The climate system is based on microscopic particles
Scientists from EPFL and the Mediterranean Oceanographic Institute (MIO) have discovered a new source of organic phosphorus that fertilizes distant marine ecosystems via atmospheric particles. This discovery could help researchers better understand how marine ecosystems respond to climate change.
Earth’s climate is an extremely complex system that is driven by the subtle balance of many different processes – one of the main ones being the air-sea exchange of CO2. Monitor CO uptake by the ocean2 is the key to our understanding of climate change, and scientists from EPFL and the Mediterranean Institute of Oceanography (MIO, France) recently discovered a new part of the process. They identified a new source of organic phosphorus from the atmosphere that will potentially contribute to the growth of phytoplankton and microalgae, the latter playing a crucial role in making our planet habitable. Deposits of organic phosphorus in marine environments have not been studied so far, but this groundbreaking work has shown that it is an important – and completely overlooked – source of essential nutrients, with important implications. for the climate. The scientists’ findings were recently published in the journal Nature npj Climate and Atmospheric Science.
Phytoplankton, which lives on the surface of lakes, seas and oceans, need various chemical elements to thrive, the main ones being iron, nitrogen and phosphorus. An abundance of these nutrients allows phytoplankton to flourish and perform the critical function of photosynthesis, during which large amounts of CO2 is absorbed by the air and converted to biomass, while releasing oxygen. This makes them very important to living organisms and gives them a crucial role in regulating the Earth’s climate. Phytoplankton also form the basis of the aquatic food chain, which supports marine systems.
The supply and bioavailability of phosphorus affects the growth rate of phytoplankton, the rate at which they photosynthesize, hence the amount of CO2 they absorb. It is therefore important to identify all the ways in which marine ecosystems are fertilized; this can provide key information about the climate system and how human activities affect it.
âScientists already knew that large amounts of inorganic phosphorus are transported to marine ecosystems by airborne dust in the form of phosphate minerals and ions. But this picture is incomplete, âexplains Kalliopi Violaki, lead author of the study and scientist at the Laboratory of Atmospheric Processes and Their Impacts (LAPI), which is part of the School of Architectural, Civil and Environmental Engineering (ENAC). from EPFL.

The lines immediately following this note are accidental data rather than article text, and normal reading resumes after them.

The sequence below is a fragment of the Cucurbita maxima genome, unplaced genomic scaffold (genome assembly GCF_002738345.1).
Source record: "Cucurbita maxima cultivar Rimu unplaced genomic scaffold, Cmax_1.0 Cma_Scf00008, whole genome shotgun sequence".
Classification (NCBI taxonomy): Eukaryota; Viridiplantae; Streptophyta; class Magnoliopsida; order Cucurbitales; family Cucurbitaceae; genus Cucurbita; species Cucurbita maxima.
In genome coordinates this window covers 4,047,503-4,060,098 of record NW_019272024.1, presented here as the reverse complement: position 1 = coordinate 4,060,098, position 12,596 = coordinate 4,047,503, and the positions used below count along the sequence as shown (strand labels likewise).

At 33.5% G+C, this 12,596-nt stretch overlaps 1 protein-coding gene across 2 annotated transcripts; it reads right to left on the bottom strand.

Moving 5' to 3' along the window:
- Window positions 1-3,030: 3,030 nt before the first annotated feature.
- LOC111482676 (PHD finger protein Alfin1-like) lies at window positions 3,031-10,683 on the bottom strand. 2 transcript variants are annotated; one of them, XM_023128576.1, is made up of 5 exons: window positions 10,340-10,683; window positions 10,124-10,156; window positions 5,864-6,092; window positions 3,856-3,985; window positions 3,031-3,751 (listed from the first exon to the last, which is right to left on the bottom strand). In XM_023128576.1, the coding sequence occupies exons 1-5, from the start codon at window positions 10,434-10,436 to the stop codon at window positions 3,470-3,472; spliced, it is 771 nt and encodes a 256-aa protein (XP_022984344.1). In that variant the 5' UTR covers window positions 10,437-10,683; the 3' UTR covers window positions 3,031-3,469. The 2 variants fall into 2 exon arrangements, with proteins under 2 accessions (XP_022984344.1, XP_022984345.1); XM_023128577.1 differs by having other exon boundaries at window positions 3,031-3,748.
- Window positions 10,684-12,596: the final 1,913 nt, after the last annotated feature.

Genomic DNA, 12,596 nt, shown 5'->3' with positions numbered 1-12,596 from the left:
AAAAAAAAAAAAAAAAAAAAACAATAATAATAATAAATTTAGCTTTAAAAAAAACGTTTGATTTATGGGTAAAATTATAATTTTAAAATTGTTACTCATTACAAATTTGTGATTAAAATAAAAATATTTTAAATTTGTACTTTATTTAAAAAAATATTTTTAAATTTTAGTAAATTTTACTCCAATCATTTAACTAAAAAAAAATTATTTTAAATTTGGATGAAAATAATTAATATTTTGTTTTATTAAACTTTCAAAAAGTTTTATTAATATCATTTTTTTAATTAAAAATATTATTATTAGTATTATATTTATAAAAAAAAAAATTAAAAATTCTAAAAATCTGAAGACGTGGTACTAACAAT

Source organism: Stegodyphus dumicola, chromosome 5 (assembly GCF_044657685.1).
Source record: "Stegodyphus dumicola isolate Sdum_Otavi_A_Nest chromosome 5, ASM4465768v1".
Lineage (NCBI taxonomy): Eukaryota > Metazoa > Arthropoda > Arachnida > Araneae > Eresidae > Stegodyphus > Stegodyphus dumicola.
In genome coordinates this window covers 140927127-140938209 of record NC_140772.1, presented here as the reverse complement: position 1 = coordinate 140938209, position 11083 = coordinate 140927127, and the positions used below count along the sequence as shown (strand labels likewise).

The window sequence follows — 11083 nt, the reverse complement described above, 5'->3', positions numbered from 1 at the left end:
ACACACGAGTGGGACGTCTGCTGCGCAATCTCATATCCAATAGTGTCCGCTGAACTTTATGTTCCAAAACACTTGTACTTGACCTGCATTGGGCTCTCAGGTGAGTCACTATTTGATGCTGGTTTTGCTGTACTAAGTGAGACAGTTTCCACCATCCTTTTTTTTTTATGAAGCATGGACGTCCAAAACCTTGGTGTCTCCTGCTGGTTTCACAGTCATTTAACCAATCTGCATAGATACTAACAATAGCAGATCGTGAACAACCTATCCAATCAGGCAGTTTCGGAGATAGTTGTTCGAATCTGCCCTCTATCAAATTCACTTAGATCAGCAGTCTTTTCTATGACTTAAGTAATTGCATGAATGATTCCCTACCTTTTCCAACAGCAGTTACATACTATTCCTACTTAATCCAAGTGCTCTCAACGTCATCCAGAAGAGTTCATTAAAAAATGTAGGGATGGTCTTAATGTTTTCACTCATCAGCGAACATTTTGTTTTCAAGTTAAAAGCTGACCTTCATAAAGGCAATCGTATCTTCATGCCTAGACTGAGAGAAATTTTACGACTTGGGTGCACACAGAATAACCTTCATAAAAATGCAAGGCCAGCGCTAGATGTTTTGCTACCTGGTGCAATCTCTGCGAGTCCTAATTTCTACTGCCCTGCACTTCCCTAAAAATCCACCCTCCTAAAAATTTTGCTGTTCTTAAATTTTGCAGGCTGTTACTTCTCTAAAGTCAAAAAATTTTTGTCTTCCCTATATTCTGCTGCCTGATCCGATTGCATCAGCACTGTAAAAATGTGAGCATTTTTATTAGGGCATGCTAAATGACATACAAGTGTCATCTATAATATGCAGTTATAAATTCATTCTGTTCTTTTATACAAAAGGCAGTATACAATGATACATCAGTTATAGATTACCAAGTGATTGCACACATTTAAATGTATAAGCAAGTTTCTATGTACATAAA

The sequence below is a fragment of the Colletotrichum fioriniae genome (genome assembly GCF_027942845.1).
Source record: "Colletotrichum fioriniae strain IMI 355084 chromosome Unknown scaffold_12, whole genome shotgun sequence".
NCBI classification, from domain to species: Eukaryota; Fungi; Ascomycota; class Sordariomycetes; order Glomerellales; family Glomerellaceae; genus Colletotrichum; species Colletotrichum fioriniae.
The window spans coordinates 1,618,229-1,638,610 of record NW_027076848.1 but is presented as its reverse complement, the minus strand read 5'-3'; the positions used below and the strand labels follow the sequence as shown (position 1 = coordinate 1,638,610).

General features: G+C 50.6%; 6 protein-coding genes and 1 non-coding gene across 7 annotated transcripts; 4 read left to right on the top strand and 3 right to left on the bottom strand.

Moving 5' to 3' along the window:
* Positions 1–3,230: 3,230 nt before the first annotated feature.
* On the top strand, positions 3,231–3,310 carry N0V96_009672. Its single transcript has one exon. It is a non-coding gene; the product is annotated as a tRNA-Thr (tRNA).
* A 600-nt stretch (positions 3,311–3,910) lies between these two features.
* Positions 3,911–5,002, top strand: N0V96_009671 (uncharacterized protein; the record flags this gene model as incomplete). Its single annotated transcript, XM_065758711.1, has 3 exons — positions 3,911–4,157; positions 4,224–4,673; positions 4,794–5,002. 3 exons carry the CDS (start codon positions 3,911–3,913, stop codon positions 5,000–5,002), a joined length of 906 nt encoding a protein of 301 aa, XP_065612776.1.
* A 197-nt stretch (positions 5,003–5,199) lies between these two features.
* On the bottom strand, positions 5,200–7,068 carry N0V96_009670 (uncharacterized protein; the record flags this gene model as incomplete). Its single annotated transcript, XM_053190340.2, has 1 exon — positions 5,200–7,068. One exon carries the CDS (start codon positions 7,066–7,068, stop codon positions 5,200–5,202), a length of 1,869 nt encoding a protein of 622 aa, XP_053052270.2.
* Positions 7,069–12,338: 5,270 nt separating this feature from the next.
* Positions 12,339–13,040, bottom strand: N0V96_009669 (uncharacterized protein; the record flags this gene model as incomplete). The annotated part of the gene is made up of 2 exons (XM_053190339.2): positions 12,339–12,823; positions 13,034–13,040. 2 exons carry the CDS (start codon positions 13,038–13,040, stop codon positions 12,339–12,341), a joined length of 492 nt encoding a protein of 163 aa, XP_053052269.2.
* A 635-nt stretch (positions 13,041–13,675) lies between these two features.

Kalliopi Violaki organized and led a two-year research program at MIO. During this time, she discovered that bioaerosols – biological particles suspended in the air, such as viruses, bacteria, fungi, plant fibers and pollen – contain significant amounts of organic phosphorus. Although its exact amount is still uncertain, we know it is important because it is comparable to the amount of inorganic phosphorus that dust aerosols provide. Additionally, organic phosphorus is often found in the form of phospholipids, a key component of cell membranes.
âBeing aware that terrestrial ecosystems can fertilize marine ecosystems via bioaerosols gives us a whole new perspective,â explains Athanasios Nenes, head of LAPI and co-author of the study. “This knowledge will help us better understand the processes that influence the carbon cycle and the climate.”
A major discovery
Organic phosphorus has not yet been incorporated into climate models, but it could prove to be a major improvement in understanding how marine ecosystems are responding to the ongoing climate crisis. Ocean layers differ from each other in terms of density, temperature, oxygen level and salinity, and climate change induces further changes. This makes mixing between the layers more difficult and disrupts the CO2 absorption. As the ocean becomes more stratified, it also becomes more difficult for the nutrients available in the deep waters to reach the different layers. This could negatively impact marine habitats and the food supply of many marine species, especially in remote areas where phosphorus supplies are limited. The new source of phosphorus could completely change the way Mediterranean (and other) seas are expected to respond to climate change.
This study shows how important atmospheric particles are to the environment. Despite their microscopic size, variations in their supply could lead to major changes throughout the climate system. Scientists will therefore conduct further research to better understand this new source of organic phosphorus and how it could influence the Earth’s climate.